Public schools graduation rate up; lead in water update

Published on: January 2, 2019

Public schools reopen Jan. 8

County schools set graduation rate record

as Spoto makes biggest jump

By STEPHEN FLANAGAN JACKSON

The Christmas and New Year holiday break is over for students and staff of all Hillsborough County public schools on Tuesday, Jan 8.

That’s when the schoolhouse doors open again after being closed since Friday afternoon, Dec. 21. All school district offices reopen on Monday, Jan. 7.

Students and faculty now prepare to begin the last half of the 2018-19 academic school year, aiming for even higher graduation rates than previously attained.

“We Climb Together” is the Hillsborough County School District (HCSD) theme for 2018-19 in an effort to create a culture where everyone becomes a “graduation champion” for the students. According to a spokesperson for the HCSD, “It’s all about the climb to the goal of a 90 percent graduation rate by 2020. The district has more than 24,000 employees working together to support and guide students toward graduation.”

Hillsborough County Public Schools graduation rates

Those efforts have paid off, with the recent announcement that the HCSD set an all-time record high for the district. The 85.8 percent graduation rate for 2017-18 is a boost of 2.9  percent higher than the previous year and a jump of 12.3 percentage points since 2014.

Superintendent Jeff Eakins, since he took over the top spot has made graduation rates a top priority along with the School Board. The graduation rate has moved up steadily from 76 percent in 2014-15, to 79.1 percent in 2015-2016, to 82.9 percent in 2017-17, to the 85.5 percent mark for 2017-18. This percentage increase translates to 1,055 more students earning a high school diploma.

Spoto High School in Riverview had the highest graduation rate increase, climbing from 80.4 percent in 2016-17 to 88.3 percent last year. The highest graduation rate in the district, for the second year in a row belongs to Tampa Bay Technical a magnet high school near Temple Terrace which registered a 99.1 percent graduation rate, only four students shy of a perfect graduation mark.

Hillsborough County Public Schools continues to close the achievement gap — the difference in academic performance between groups of students. African American students went up 5 percentage points in one year to 79.4 percent. Hispanic graduates jumped 3.5 percentage points higher than last year to 83.4 percent. English Language Learners are up 6.8 points to 75.1 percent.

The HCSD saw some of the biggest improvements among students with disabilities. A change in state law a few years ago now makes it possible for students with disabilities to earn a standard diploma instead of a special diploma, if they meet all graduation requirements. A high school diploma means that they can access many post-secondary opportunities, such as universities, technical colleges, and they can join the armed forces, in addition to being more competitive in the workforce. The graduation rate for students with disabilities increased from 64.5 percent to 76.3 percent, an 11.8 percentage point jump.

 Florida education officials also released in December a new record for Florida’s public high school graduation rate, which set a new mark. Almost nine of 10 public high school seniors received a diploma following the 2017-18 school year. Florida’s official graduation rate was an all-time high at 86.1 percent. Forty-nine of the 61 public high schools in the four-county Tampa Bay area showed increases in their graduation rates.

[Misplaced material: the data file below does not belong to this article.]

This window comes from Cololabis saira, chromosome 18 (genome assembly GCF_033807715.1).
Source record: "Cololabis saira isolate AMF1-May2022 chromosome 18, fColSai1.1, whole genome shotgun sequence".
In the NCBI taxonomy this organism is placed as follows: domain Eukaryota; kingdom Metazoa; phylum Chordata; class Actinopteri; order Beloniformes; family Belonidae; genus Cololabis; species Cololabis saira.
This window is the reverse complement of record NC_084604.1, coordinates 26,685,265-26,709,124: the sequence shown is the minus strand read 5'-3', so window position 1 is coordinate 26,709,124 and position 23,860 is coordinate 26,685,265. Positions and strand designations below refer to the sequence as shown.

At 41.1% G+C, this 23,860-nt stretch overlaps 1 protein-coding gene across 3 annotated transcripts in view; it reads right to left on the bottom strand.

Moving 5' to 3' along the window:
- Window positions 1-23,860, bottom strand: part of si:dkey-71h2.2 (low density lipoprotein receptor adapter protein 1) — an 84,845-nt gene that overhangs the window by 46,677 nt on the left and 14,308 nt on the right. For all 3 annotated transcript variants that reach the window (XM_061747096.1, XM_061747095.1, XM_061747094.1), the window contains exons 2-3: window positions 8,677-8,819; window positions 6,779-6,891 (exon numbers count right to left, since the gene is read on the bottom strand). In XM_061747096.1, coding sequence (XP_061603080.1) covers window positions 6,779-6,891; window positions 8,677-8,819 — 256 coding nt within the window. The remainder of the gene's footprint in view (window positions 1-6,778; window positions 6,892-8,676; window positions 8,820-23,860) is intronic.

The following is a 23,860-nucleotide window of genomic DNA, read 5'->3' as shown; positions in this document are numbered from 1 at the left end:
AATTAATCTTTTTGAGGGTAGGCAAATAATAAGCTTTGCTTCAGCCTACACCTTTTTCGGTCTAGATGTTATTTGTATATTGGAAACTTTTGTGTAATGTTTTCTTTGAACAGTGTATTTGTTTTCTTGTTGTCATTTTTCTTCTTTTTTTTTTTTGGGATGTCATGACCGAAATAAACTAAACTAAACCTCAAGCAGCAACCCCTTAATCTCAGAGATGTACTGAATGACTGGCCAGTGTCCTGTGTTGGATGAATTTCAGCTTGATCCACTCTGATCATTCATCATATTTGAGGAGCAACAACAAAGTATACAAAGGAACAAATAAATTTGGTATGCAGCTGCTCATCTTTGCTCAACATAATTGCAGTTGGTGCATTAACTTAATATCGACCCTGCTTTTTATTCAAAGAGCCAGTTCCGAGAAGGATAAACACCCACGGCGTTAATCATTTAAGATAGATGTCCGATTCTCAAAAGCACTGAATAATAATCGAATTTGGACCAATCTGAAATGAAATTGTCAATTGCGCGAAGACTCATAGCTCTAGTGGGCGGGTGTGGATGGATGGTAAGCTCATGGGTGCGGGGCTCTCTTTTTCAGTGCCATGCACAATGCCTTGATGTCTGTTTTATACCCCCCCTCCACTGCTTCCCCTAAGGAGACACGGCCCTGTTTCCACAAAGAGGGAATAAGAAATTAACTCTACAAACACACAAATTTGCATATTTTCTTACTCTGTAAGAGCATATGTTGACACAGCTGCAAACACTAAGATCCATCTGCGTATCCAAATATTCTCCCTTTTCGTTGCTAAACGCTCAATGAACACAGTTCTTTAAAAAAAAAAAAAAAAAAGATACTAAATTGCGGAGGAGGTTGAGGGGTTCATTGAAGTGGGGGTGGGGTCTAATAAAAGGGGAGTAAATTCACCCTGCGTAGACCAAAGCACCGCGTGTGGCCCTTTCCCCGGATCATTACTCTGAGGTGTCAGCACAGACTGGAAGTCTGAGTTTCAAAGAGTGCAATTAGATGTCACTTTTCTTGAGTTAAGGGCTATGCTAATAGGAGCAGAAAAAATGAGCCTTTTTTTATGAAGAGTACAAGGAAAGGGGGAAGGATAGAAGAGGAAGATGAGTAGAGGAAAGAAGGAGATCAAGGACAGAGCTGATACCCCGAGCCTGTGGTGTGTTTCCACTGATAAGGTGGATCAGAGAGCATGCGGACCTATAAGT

School district tests and corrects all problems with lead in water

By STEPHEN FLANAGAN JACKSON

Hillsborough County Public Schools recently announced the completion of the first year of districtwide water testing. The school district, which includes public schools in the South Shore, decided to take the proactive step of testing to ensure the water that students and staff drink is safe for consumption.

According to a school district spokesperson, fixtures at every school and district office, 251 facilities in all, have now been tested and any issues that were found have been corrected. Hillsborough School District maintenance crews collected water samples from every drinking fountain, kitchen food prep sink, or other fixture used for drinking water, in addition to other samples throughout the schools.

Hillsborough County School District pie graph showing recent water testing results at public schools throughout the county.

School district maintenance teams took samples from 11,595 fixtures. Fewer than 2 percent of those, a total of 207 fixtures, came back with lead levels above the district’s strict standard of 15 parts per billion. The Hillsborough School District is using a stricter standard than what the Environmental Protection Agency recommends. Forty of the fixtures that showed elevated levels were drinking fountains. All of the fixtures that showed elevated levels were immediately taken out of operation and not used again until the problem was fixed, and the water passed a new test.

There were no school-wide issues. The majority of the issues were found in fixtures like hand-washing sinks or backflow prevention devices. Parents have all been sent notification that includes the results of their child’s school testing. All detailed results can be seen on the website at hillsboroughschools.org

This testing is not required by any law. It is an additional step the district is taking to improve safety for its students and staff. Charter and private schools are independently managed; therefore, are not part of this testing program.

Hillsborough Schools has hundreds of dedicated employees who work hard to maintain the public schools, but the average campus age is 50 years old, and older pipes and fixtures do have a higher likelihood of adding lead to water.

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